Getting Back to Real Life
But is sleeping super late into the night good for you? After all, it can put you at odds with the timeline of the rest of the people around you, and might even lead to daytime sleepiness and poor mental well-being.
Personally, I felt like I was missing out on most of what was going on with the world — especially when the lockdown ended and the world started slowly pulling back to its original ways. I decided to wake up sooner and go to bed a bit earlier by adopting a set of micro-habits that helped. I now wake up by 10 AM, which somehow feels even better and a perfect balance of the two: I get enough “me-time” post-midnight and I also manage to wake up at an hour that’s largely considered “normal”.
In a 2019 study published in Sleep Medicine, the researchers worked with 22 participants over 3 weeks and tried to incorporate “simple, practical non-pharmacological interventions” to shift their body clock towards a pattern more aligned to societal demands. These changes include:
- Waking up 2–3 hours earlier than the usual time and getting as much sunlight as possible.
- Going to bed 2–3 hours earlier than their usual time and minimizing exposure to artificial light sources before bed.
- Sticking to the same times to wake-up and go to bed every day.
- Maintaining a balanced food cycle, which includes a light breakfast first thing in the morning, lunch at a consistent time each day, and dinner before 7 PM.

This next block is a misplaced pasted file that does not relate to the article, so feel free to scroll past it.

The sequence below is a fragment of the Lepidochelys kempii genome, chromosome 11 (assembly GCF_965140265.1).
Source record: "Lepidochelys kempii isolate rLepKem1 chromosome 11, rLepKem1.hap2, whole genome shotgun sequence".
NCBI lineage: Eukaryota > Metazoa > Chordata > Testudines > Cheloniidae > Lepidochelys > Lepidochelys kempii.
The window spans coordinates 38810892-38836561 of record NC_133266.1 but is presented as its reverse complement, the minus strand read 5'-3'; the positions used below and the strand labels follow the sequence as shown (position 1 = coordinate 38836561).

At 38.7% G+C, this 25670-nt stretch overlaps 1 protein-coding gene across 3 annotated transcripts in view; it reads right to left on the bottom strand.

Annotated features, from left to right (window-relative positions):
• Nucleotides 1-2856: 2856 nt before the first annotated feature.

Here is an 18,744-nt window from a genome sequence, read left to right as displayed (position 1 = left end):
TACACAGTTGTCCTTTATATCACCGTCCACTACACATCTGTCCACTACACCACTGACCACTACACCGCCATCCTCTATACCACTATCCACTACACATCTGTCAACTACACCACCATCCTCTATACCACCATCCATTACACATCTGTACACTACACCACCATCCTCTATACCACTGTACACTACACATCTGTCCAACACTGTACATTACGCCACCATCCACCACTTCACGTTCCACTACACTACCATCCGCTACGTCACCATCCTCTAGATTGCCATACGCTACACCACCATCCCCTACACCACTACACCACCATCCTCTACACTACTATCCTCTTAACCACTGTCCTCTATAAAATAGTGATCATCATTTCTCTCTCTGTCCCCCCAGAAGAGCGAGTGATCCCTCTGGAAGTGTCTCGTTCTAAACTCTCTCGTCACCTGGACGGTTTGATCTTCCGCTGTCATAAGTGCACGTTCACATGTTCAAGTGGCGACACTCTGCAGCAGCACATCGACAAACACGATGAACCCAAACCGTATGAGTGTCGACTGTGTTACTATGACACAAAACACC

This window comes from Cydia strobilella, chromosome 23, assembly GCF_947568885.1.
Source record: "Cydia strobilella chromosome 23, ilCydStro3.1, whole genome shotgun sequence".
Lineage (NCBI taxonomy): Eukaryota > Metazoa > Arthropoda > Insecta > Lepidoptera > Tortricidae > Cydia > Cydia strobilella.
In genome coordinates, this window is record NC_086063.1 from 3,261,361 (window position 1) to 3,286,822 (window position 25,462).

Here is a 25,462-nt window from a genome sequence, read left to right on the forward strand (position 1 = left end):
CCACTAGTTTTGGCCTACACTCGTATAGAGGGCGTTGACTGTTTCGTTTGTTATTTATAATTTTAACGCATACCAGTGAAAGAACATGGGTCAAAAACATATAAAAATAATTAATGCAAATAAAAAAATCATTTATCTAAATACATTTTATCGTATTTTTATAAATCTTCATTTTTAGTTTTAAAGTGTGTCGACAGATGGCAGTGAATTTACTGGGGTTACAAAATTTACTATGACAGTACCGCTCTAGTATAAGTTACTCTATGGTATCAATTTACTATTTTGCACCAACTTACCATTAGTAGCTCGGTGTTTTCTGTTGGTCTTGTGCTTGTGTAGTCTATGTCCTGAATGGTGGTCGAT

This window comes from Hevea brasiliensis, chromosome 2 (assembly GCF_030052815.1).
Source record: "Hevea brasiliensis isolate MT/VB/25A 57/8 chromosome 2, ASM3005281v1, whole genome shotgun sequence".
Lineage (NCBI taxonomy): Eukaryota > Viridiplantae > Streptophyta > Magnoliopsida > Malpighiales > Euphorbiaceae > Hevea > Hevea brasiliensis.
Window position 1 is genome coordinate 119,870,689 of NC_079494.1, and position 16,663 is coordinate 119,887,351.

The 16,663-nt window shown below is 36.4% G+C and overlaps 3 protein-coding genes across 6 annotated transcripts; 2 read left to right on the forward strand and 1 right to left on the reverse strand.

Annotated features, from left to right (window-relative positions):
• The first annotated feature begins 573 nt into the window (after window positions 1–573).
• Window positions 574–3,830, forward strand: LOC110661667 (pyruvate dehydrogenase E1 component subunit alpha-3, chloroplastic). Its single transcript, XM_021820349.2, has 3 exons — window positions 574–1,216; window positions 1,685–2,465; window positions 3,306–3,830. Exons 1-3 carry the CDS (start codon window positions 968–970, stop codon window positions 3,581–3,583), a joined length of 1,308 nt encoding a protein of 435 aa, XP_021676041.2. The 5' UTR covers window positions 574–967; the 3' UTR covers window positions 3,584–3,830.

The modified sleep cycle resulted in a lot of benefits for the participants, including better strength and physical shape and a decrease in the feelings of depression and stress.
I used to feel guilty about having a messed up sleep cycle, but now, I’ve made peace with the fact that it will never align with the rest of the world’s — at least not now when things have settled into a nice rhythm. Instead of whining, I’ve turned this “indiscipline” into a superpower by shifting my work hours to after midnight. It helps that I get ideas around that time, so I can concentrate on my writing too.
If you’re someone who can’t help but go to bed late at night, here are some steps you can take to make sure you don’t lose out on anything:
- Sleep for a fixed duration each day and maintain consistent sleep and wake-up times.
- Don’t sit through each hour you stay awake post-dinner. Get a standing desk to work on and make sure you include exercise and enough walking into your daily routine.
- Don’t eat anything after dinner — especially not junk food.
- If you’re feeling left out and disconnected from the rest of the world because of your unique sleeping habits, adopt some micro-habits to fall back into a more “normal” sleep cycle.
At the end of the day, if you’re not feeling stressed, lethargic, drowsy, or in general missing out on anything important to you because of your sleep cycle, there’s absolutely no need to change it. As my doctor friend says, “Your body knows better than any doctor.”
Indeed it does. Learn to listen to the signs it gives and stop chasing unrealistic goals because a bunch of articles on the internet told you so.